Coachella: A chronological convergence in the desert
The rumbling has been growing in recent years among longtime supporters of the weekend-long Coachella Valley Music and Arts Festival that organizers are losing their indie credibility. The grousing began in earnest with Madonna's appearance three years ago: She's too commercial. Last year's inclusion of headliners Prince and Pink Floyd veteran Roger Waters amplified the chorus, and this year's booking of Paul McCartney, the man whose music largely defined mainstream rock in the 1960s and '70s, kicked the skepticism up another notch.
These were not the kinds of alternative music icons that helped launch the event a decade ago (though one such band, the Cure, returned to the desert to close out the mainstage Sunday). McCartney, in particular, was too old, many said, and possessed even less hip factor than Waters, who performed Pink Floyd's rock masterpiece "Dark Side of the Moon" in its entirety.
Well, pigs didn't fly this year -- as they did last time around when Waters’ giant inflatable animal prop took to the skies -- but a Beatle did, delivering an unusually emotion-drenched 2 1/2 -hour performance Friday on the 11th anniversary of the death of his wife Linda.
"It's an emotional day for us," McCartney, 66, told the sea of fans that stretched out before him. "But that's good; that's OK."
Perhaps aiming to ratchet up that hip quotient, McCartney started with "Jet" from "Band on the Run" and moved on to a good number of edgier pieces he doesn't typically play in concert, including a couple from "Electric Arguments," his latest album under the moniker of his experimental side project, the Fireman. At one point he even started riffing on Jimi Hendrix's "Foxy Lady," in homage to that other great left-handed rocker from the '60s.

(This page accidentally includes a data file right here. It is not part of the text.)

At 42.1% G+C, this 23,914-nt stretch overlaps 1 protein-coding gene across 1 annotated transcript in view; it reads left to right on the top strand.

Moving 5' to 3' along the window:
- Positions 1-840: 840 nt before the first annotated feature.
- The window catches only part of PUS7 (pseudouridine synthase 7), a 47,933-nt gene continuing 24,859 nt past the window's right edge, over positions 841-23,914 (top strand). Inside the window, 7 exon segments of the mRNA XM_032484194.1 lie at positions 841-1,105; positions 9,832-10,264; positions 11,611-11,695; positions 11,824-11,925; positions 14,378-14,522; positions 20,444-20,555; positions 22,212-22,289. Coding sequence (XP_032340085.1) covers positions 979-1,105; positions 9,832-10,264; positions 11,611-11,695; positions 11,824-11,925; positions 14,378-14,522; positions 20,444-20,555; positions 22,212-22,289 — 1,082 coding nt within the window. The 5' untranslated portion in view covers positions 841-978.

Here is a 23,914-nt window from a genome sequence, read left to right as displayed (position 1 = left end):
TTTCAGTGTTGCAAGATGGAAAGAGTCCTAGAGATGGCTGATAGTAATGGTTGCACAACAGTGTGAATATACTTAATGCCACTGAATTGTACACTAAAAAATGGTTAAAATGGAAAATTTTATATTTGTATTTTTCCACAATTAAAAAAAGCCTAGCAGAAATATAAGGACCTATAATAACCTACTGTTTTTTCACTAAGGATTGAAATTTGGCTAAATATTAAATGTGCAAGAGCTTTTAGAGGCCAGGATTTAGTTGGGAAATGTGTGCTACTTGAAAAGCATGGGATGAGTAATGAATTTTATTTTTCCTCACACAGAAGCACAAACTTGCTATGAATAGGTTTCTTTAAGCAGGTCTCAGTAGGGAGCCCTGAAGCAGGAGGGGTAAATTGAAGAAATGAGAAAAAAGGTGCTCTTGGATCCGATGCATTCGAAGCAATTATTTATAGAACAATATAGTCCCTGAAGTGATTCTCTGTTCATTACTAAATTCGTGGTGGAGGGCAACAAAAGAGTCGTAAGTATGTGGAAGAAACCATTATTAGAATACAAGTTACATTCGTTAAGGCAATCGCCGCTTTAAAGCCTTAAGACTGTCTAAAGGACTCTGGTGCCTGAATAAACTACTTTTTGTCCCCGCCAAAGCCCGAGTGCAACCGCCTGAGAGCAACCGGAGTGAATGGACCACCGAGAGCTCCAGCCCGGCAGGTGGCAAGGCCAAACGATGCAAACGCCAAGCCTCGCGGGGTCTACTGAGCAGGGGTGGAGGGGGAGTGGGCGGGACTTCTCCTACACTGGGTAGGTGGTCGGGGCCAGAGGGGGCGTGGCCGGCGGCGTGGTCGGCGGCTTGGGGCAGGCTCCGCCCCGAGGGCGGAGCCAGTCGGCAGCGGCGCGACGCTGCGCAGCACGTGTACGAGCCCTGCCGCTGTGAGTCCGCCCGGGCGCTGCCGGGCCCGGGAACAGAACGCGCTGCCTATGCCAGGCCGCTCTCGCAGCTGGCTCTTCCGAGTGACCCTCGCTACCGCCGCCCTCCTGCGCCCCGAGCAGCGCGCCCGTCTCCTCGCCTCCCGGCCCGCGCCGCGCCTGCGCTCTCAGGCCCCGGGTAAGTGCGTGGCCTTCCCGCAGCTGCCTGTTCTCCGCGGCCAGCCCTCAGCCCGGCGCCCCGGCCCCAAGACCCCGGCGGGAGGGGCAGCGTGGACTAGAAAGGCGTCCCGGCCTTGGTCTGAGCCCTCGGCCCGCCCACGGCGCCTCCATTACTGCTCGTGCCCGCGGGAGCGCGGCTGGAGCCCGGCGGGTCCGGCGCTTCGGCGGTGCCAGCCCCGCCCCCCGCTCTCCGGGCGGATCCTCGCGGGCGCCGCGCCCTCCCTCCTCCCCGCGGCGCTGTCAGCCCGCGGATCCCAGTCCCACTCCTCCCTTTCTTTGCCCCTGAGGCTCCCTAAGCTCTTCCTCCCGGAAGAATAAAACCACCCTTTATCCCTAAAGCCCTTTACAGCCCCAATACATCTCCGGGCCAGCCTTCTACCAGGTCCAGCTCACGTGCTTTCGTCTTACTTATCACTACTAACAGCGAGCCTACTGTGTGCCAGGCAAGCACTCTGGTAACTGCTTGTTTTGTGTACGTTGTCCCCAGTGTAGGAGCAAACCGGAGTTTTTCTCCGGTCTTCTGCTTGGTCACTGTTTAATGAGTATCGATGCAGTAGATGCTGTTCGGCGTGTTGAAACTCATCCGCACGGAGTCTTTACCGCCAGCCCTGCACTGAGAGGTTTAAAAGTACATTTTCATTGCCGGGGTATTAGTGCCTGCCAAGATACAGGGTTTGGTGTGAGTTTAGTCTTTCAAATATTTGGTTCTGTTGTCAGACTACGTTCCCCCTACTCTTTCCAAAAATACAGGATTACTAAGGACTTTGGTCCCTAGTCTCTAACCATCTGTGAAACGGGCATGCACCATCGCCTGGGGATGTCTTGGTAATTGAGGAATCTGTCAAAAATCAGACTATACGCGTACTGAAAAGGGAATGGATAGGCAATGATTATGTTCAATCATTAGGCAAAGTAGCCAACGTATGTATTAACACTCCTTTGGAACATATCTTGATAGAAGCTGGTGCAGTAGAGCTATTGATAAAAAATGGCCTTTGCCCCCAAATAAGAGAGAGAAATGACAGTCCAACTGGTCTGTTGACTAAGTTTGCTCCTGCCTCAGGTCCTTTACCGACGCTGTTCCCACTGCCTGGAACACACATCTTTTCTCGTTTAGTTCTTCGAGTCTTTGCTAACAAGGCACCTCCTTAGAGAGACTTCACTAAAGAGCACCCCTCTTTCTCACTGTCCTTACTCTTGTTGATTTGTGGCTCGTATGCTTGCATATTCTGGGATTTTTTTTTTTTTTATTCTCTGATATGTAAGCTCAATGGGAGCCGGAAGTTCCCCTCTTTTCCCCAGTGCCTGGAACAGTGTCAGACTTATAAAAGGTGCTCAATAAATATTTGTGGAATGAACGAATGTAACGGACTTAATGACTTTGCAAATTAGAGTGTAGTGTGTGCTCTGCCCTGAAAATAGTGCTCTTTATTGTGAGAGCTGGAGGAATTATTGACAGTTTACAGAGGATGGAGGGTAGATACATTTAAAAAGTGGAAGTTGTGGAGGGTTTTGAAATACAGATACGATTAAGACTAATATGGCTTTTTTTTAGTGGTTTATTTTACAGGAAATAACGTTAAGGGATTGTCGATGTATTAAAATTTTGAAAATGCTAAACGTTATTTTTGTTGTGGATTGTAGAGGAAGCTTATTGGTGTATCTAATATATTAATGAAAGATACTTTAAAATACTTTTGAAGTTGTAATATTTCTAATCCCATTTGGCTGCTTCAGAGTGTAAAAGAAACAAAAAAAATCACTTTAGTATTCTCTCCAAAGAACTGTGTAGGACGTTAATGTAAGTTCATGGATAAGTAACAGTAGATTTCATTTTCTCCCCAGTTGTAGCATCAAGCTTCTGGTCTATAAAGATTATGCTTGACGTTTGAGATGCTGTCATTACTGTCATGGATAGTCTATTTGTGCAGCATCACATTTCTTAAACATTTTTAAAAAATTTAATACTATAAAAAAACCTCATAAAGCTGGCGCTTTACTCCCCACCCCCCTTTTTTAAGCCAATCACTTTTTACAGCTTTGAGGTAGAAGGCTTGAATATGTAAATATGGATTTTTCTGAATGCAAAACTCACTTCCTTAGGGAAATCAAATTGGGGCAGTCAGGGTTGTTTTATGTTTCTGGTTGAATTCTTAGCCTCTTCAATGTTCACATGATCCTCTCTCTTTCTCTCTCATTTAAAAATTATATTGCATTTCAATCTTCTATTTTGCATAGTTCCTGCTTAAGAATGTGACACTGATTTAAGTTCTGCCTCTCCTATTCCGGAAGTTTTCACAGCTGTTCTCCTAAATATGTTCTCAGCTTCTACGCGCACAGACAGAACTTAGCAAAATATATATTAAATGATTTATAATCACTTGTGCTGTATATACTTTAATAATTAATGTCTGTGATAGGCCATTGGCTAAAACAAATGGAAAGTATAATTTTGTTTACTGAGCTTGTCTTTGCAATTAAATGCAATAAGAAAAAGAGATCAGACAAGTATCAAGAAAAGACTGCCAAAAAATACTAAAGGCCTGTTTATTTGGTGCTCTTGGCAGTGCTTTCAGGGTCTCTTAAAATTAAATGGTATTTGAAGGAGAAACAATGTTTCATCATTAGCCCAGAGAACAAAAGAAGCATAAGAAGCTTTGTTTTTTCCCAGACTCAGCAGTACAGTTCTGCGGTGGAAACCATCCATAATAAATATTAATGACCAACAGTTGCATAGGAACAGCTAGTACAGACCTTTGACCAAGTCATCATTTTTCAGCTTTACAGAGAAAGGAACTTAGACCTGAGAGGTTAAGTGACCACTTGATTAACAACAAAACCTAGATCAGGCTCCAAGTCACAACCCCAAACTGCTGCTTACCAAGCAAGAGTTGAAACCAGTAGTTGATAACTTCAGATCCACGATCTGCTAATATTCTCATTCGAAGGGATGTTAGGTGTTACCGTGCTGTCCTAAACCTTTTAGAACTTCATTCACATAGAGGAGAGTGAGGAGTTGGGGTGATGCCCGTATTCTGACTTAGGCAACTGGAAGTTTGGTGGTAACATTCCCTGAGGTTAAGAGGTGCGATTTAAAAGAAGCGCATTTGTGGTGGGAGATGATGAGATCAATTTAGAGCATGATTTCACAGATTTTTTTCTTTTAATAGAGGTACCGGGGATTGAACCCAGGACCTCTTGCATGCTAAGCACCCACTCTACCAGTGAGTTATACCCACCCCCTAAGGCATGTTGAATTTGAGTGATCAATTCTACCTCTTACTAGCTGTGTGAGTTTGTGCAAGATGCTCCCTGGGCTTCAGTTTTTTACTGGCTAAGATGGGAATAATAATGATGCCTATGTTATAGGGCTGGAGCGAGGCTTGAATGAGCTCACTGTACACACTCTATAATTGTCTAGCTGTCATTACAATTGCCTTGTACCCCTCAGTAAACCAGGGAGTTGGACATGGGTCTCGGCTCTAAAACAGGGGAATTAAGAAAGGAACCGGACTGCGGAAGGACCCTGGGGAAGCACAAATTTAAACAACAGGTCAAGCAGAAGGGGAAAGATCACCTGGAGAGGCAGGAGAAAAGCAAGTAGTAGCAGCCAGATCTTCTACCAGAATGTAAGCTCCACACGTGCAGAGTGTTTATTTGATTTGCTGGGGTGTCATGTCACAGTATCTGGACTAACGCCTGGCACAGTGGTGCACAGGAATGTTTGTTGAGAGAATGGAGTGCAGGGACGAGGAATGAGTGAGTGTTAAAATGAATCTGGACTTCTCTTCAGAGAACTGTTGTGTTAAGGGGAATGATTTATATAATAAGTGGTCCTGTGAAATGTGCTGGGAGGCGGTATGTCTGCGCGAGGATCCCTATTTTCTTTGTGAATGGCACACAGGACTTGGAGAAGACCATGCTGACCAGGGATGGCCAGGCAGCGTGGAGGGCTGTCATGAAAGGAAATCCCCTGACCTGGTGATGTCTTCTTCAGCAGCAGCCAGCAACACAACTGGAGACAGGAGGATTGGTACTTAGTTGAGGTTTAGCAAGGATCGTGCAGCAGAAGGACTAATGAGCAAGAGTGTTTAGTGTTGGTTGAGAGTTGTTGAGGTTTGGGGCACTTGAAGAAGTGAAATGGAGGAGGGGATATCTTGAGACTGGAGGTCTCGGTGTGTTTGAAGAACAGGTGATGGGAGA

For those who worried that bringing in more Rock and Roll Hall of Fame members might taint the Coachella experience, this year's other '60s legend, Leonard Cohen, had attendees swaying arm in arm just after sundown Friday, loudly singing his signature anthem, "Hallelujah."
His show was considerably abbreviated from the remarkable 3 1/2 -hour marathon sets he turned in a week earlier at the Nokia Theatre, but it gained intimacy in the Outdoor Theatre, where the setup allowed fans to press close to the stage and to one another, magnifying the communal spirit within Cohen's trek deep into the human soul.
Instead of experiencing a loss of indie authenticity, the mostly young Coachella audience discovered a few things to begrudgingly admire from the culture of their parents and grandparents, beyond just the tie-dyed fashions and headbands that seemed to be the fashion statement of choice this year.
Not that the modern rocker generation wasn't willing to salute a godfather of its own in Morrissey's muscular set, which preceded McCartney's. The erstwhile Smiths singer tapped his new “Years of Refusal” album and reached back to the '80s, showing that even approaching 50, he can still brood with the best of them.
The Killers' gloriously tuneful, grand-scale rock closed out Saturday's mainstage offerings on an especially celebratory note, coming as it did on the heels of M.I.A.'s musically monochromatic hip-hop assault. But in her second year at Coachella, stepping in after Amy Winehouse canceled because of visa problems, singer Maya Arulpragasam was erratic, unable to focus the power of her best politically charged recordings.